2. Try a different approach
Maybe while you were exploring the root of the backslide, you discovered some real barriers to working toward goals. Maybe you’ve been planning to exercise in the mornings, but can’t go to sleep early enough? Maybe you’re finding difficulty keeping up with a healthy diet due to limited variety of fresh foods at the grocery story you go to. Achieving goals may require some changes in approach, and that’s okay! Methods are going to look different for everyone. It’s all about finding what works best for you and using that to your advantage.
3. Create a schedule
I love schedules. I mean it— I LOVE them. Nothing makes me feel more organized than having a plan—even if it’s just loosely followed. My Sunday routine includes sitting down and planning the week—exercises I want to focus on, meals I want to eat, self care activities I want to do, and other tasks or errands that need to be completed. I create a schedule based on what my week looks like and then try my best to stick with it—but life happens, so I’m always gentle and understanding if my schedule changes in small various ways as the week goes on.
4. Find accountability
Studies show that the more people that know about your goal, the more likely you are to work toward it. Working toward holding yourself accountable is monumental in achieving goals, but better yet, finding other people who can hold you accountable creates a whole new layer of support in actually doing what you say you’re going to do.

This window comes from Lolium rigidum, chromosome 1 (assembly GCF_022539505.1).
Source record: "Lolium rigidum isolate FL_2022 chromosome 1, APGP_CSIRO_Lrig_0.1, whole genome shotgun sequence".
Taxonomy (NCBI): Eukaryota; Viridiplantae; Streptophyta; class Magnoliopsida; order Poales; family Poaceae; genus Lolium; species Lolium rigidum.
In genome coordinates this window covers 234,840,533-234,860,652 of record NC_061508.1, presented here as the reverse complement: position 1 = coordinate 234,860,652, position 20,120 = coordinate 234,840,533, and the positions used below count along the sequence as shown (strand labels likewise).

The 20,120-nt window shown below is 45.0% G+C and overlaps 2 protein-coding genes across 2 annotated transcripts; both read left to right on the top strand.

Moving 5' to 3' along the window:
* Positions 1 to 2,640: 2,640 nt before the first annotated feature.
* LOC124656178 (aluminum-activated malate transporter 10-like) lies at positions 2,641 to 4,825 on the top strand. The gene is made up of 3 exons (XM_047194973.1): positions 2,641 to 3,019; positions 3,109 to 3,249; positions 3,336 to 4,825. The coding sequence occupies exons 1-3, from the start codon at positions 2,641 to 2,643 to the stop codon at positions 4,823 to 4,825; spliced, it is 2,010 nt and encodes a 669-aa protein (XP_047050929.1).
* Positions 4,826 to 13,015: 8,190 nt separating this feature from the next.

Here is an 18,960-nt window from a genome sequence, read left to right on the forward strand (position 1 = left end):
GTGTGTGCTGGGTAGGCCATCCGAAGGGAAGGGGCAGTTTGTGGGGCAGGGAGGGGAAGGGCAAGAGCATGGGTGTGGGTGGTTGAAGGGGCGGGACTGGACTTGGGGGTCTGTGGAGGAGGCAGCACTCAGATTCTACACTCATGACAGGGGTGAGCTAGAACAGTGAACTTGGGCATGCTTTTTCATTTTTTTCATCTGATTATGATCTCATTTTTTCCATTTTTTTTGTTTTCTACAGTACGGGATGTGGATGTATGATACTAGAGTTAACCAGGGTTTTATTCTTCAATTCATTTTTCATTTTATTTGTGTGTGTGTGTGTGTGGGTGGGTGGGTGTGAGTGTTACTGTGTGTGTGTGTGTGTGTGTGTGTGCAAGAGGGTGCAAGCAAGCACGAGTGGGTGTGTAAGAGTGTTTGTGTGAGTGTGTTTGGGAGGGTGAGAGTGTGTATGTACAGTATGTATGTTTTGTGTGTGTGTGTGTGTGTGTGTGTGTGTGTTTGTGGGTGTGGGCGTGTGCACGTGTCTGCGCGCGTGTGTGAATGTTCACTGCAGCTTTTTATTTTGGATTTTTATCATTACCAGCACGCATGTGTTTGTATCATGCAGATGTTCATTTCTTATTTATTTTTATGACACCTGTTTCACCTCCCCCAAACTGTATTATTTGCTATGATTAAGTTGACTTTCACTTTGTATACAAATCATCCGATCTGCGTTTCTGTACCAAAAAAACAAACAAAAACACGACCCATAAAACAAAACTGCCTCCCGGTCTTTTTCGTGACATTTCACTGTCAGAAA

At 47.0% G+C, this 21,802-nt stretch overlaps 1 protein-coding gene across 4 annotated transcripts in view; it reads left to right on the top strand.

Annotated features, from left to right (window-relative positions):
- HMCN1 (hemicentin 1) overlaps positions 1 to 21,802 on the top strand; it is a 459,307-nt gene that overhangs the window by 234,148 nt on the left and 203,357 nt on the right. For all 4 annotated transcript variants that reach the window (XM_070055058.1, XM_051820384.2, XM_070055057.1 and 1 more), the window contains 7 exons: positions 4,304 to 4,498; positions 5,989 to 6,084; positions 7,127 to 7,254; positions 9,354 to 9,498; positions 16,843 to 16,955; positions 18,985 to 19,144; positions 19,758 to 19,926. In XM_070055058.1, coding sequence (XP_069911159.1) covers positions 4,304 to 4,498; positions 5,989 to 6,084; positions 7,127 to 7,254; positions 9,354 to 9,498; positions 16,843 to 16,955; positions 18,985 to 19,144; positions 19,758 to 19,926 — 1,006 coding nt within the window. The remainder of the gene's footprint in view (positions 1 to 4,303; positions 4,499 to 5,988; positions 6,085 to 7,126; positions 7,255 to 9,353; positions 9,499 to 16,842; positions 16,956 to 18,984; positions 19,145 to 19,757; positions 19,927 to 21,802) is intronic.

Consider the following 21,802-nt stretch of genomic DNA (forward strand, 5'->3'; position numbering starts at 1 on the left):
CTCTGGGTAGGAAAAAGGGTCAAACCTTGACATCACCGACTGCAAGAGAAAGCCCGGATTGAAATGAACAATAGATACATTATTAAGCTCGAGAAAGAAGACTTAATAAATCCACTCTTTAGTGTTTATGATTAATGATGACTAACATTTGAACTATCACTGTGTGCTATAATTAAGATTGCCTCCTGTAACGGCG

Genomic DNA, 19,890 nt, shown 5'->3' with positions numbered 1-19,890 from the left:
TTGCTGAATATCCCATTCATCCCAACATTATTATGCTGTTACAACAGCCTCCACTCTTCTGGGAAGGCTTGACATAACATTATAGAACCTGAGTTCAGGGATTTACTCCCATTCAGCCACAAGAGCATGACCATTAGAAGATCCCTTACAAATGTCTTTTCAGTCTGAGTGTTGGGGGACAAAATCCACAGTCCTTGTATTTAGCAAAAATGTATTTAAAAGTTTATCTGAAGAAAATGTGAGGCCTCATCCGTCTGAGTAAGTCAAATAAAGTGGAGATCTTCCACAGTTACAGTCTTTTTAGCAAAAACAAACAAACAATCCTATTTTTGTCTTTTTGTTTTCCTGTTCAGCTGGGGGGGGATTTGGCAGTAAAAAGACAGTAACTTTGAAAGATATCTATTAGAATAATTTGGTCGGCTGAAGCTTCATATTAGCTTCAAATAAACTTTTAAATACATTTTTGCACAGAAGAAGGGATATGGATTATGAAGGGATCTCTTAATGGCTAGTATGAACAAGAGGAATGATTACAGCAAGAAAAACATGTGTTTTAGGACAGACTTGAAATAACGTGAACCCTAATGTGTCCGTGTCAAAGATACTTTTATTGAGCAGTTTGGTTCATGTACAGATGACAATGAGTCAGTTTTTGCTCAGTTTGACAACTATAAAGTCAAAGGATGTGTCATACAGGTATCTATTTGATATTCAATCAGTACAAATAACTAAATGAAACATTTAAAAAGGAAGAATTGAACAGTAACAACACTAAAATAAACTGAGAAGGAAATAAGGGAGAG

5. Be gentle with yourself
Imagine me shouting the following from the tallest rooftop:Embracing positivity toward self and challenges can make or break the ability to overcome obstacles. Understand that backslides happen. Working toward a goal will not always be a forward motion—sometimes it feels like two steps forward, one step back. Negativity and frustration toward self or circumstances can cause one to shut down and can be a deterrent to finding motivation to work through failure. If needed, go back to the basics until you start to feel your groove again.
As Wellness Warriors, it’s important to put more emphasis on the sense of accomplishment we have when achieving a goal and decrease the focus we may put on barriers. We can choose to interpret hardships as an opportunity to utilize healthy coping skills and celebrate our strength, resiliency, and power.
Happy Tuesday, Wellness Warriors! Here’s to hoping that the schedule I have outlined for myself allows me the ability to port more consistently now that my car fiasco is resolved!
This past week has been a rough one. For the past month or so, I’ve been so wrapped up lately revisiting an ongoing tumultuous relationship that has never been necessarily mentally healthy, and now that it has ended I really need to get myself back on track. At this moment, I feel an overwhelming need to pause, regroup, and focus on myself. I’ve created a list of things that have helped in the past so I can go back to incorporating them into my routine while I get reconnect with myself in a healthier way.
Self reflect on what I worked on in therapy
Catch myself if I’m thinking too much
Listen to (HAPPY) music
Spend time with friends
Keep my apartment clean, organized, and free of clutter
Stay on top of my exercise routine
Use my time productively